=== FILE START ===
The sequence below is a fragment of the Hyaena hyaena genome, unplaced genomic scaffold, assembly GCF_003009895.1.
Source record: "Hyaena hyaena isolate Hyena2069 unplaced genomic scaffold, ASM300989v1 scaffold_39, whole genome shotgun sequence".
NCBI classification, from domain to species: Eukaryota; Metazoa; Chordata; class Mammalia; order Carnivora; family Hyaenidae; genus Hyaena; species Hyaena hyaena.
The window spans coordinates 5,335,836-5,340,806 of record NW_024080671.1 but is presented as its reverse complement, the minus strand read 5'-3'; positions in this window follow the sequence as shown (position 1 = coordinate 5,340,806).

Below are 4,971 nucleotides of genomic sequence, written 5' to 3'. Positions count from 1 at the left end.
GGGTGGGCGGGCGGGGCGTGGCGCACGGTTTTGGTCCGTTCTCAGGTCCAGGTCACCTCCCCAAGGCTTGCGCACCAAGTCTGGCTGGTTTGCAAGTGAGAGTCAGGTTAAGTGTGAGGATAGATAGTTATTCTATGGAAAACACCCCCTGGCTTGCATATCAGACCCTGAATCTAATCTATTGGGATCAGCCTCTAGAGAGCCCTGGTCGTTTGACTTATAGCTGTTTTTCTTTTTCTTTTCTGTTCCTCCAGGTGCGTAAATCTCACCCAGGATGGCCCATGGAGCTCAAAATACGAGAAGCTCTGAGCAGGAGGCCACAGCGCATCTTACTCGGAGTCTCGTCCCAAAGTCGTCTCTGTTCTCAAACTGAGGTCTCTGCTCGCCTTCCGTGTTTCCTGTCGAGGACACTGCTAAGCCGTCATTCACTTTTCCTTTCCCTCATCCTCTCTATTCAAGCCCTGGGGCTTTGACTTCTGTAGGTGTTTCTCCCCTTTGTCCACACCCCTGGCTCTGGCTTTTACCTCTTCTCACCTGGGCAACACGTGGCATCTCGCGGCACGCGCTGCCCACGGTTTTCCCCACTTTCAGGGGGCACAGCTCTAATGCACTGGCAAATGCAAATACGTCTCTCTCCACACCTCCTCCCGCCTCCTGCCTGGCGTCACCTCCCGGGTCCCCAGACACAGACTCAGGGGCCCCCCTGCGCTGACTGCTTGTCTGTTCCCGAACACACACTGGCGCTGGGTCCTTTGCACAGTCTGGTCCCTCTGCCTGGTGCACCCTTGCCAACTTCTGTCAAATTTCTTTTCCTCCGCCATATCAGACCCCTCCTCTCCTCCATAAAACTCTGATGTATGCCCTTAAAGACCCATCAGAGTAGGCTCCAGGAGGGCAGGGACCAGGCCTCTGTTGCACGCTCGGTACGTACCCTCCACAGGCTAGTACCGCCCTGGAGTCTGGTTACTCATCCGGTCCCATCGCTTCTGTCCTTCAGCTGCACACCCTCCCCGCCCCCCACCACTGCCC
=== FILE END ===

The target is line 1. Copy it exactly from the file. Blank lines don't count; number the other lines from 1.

The sequence below is a fragment of the Hyaena hyaena genome, unplaced genomic scaffold, assembly GCF_003009895.1.